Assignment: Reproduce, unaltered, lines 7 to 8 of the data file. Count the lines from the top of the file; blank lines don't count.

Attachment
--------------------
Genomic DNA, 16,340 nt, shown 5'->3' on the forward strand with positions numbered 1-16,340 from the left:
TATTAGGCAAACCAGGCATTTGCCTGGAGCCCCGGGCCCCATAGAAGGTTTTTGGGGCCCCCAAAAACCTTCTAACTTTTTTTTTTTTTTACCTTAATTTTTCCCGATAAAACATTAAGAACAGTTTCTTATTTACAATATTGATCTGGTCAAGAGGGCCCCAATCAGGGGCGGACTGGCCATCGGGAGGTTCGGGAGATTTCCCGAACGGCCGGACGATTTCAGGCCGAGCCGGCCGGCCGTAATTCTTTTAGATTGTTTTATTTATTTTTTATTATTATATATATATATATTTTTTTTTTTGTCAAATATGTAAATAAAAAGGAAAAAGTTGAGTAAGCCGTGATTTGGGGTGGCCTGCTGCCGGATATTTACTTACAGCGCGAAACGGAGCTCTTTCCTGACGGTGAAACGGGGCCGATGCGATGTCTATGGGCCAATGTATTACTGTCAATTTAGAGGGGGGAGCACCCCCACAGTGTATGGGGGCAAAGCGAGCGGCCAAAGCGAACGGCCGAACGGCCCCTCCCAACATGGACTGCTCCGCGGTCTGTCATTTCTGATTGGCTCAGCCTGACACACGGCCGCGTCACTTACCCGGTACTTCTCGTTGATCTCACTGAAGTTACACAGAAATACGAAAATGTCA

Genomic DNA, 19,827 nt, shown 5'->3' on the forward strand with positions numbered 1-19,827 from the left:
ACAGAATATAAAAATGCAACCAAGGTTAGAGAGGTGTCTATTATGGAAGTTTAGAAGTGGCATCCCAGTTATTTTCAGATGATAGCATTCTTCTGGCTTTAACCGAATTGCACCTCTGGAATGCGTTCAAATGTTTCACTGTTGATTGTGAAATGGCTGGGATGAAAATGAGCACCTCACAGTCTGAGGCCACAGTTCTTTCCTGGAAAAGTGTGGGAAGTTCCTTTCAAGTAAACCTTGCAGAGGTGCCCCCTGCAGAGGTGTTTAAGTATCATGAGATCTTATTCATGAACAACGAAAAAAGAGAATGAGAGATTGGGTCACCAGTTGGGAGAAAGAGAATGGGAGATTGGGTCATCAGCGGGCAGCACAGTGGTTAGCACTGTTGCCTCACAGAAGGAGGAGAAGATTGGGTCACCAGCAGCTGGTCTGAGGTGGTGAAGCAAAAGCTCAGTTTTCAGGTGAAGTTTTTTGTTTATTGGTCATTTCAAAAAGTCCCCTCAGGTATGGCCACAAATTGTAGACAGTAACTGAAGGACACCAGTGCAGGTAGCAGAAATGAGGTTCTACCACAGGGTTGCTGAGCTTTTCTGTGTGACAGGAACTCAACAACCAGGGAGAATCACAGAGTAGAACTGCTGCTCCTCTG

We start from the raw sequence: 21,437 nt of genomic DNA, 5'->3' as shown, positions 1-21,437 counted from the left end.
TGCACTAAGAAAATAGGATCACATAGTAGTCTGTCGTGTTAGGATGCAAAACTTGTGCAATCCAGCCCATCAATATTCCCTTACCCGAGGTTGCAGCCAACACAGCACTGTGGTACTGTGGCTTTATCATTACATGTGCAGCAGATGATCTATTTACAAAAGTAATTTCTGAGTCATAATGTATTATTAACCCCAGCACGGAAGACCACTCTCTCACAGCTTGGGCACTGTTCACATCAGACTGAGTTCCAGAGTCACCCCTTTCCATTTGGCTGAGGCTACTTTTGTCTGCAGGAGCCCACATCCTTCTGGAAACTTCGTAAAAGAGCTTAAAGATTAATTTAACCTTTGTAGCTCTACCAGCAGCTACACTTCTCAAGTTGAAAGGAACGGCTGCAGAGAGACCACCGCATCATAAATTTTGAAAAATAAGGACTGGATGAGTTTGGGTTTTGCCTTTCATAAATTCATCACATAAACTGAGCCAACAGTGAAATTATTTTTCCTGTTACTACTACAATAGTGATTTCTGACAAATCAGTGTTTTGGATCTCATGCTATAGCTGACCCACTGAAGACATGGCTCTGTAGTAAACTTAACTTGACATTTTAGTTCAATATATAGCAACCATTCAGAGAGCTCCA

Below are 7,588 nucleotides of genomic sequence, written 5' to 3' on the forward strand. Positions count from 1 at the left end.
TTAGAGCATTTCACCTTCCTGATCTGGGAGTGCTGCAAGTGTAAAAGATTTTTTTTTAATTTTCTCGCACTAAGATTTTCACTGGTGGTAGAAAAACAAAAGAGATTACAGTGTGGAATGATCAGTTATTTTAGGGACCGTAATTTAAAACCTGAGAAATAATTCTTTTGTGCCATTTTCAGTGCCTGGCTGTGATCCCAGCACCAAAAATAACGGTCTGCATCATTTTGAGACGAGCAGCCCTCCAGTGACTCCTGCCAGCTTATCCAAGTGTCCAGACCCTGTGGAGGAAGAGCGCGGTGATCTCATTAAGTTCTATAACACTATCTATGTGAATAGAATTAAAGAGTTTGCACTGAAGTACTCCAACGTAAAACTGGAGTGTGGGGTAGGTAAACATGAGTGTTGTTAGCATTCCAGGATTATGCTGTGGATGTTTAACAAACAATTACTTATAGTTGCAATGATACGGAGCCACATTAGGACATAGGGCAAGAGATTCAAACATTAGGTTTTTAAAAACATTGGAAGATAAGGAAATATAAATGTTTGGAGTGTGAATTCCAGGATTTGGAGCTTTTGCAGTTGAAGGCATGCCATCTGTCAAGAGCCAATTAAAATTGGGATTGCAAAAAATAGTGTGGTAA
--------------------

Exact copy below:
Below are 7,588 nucleotides of genomic sequence, written 5' to 3' on the forward strand. Positions count from 1 at the left end.
TTAGAGCATTTCACCTTCCTGATCTGGGAGTGCTGCAAGTGTAAAAGATTTTTTTTTAATTTTCTCGCACTAAGATTTTCACTGGTGGTAGAAAAACAAAAGAGATTACAGTGTGGAATGATCAGTTATTTTAGGGACCGTAATTTAAAACCTGAGAAATAATTCTTTTGTGCCATTTTCAGTGCCTGGCTGTGATCCCAGCACCAAAAATAACGGTCTGCATCATTTTGAGACGAGCAGCCCTCCAGTGACTCCTGCCAGCTTATCCAAGTGTCCAGACCCTGTGGAGGAAGAGCGCGGTGATCTCATTAAGTTCTATAACACTATCTATGTGAATAGAATTAAAGAGTTTGCACTGAAGTACTCCAACGTAAAACTGGAGTGTGGGGTAGGTAAACATGAGTGTTGTTAGCATTCCAGGATTATGCTGTGGATGTTTAACAAACAATTACTTATAGTTGCAATGATACGGAGCCACATTAGGACATAGGGCAAGAGATTCAAACATTAGGTTTTTAAAAACATTGGAAGATAAGGAAATATAAATGTTTGGAGTGTGAATTCCAGGATTTGGAGCTTTTGCAGTTGAAGGCATGCCATCTGTCAAGAGCCAATTAAAATTGGGATTGCAAAAAATAGTGTGGTAA